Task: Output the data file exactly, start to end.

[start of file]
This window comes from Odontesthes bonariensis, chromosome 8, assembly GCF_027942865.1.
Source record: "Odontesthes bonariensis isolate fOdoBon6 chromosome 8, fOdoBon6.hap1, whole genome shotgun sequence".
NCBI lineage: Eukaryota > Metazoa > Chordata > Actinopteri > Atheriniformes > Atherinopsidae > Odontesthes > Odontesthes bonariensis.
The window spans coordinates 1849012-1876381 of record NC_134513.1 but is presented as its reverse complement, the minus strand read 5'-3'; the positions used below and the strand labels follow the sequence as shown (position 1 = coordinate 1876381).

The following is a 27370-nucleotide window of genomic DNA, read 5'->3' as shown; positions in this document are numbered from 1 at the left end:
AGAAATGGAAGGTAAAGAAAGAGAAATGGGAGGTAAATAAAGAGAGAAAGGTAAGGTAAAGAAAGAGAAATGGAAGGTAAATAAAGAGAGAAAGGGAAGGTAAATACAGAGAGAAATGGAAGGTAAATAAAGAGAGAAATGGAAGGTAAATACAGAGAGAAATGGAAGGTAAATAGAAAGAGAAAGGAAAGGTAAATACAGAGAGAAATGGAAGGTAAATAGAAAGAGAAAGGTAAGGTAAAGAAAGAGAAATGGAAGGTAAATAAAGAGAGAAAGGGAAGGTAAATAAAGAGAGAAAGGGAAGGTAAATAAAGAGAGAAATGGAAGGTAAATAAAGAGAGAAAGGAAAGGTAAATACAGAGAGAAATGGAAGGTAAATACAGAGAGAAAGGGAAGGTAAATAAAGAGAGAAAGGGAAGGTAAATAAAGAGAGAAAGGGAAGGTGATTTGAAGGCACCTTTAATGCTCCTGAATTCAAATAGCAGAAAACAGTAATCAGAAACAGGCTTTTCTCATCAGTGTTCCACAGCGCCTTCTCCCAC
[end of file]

This window comes from Odontesthes bonariensis, chromosome 8, assembly GCF_027942865.1.
Source record: "Odontesthes bonariensis isolate fOdoBon6 chromosome 8, fOdoBon6.hap1, whole genome shotgun sequence".
NCBI lineage: Eukaryota > Metazoa > Chordata > Actinopteri > Atheriniformes > Atherinopsidae > Odontesthes > Odontesthes bonariensis.
The window spans coordinates 1849012-1876381 of record NC_134513.1 but is presented as its reverse complement, the minus strand read 5'-3'; the positions used below and the strand labels follow the sequence as shown (position 1 = coordinate 1876381).

The following is a 27370-nucleotide window of genomic DNA, read 5'->3' as shown; positions in this document are numbered from 1 at the left end:
AGAAATGGAAGGTAAAGAAAGAGAAATGGGAGGTAAATAAAGAGAGAAAGGTAAGGTAAAGAAAGAGAAATGGAAGGTAAATAAAGAGAGAAAGGGAAGGTAAATACAGAGAGAAATGGAAGGTAAATAAAGAGAGAAATGGAAGGTAAATACAGAGAGAAATGGAAGGTAAATAGAAAGAGAAAGGAAAGGTAAATACAGAGAGAAATGGAAGGTAAATAGAAAGAGAAAGGTAAGGTAAAGAAAGAGAAATGGAAGGTAAATAAAGAGAGAAAGGGAAGGTAAATAAAGAGAGAAAGGGAAGGTAAATAAAGAGAGAAATGGAAGGTAAATAAAGAGAGAAAGGAAAGGTAAATACAGAGAGAAATGGAAGGTAAATACAGAGAGAAAGGGAAGGTAAATAAAGAGAGAAAGGGAAGGTAAATAAAGAGAGAAAGGGAAGGTGATTTGAAGGCACCTTTAATGCTCCTGAATTCAAATAGCAGAAAACAGTAATCAGAAACAGGCTTTTCTCATCAGTGTTCCACAGCGCCTTCTCCCAC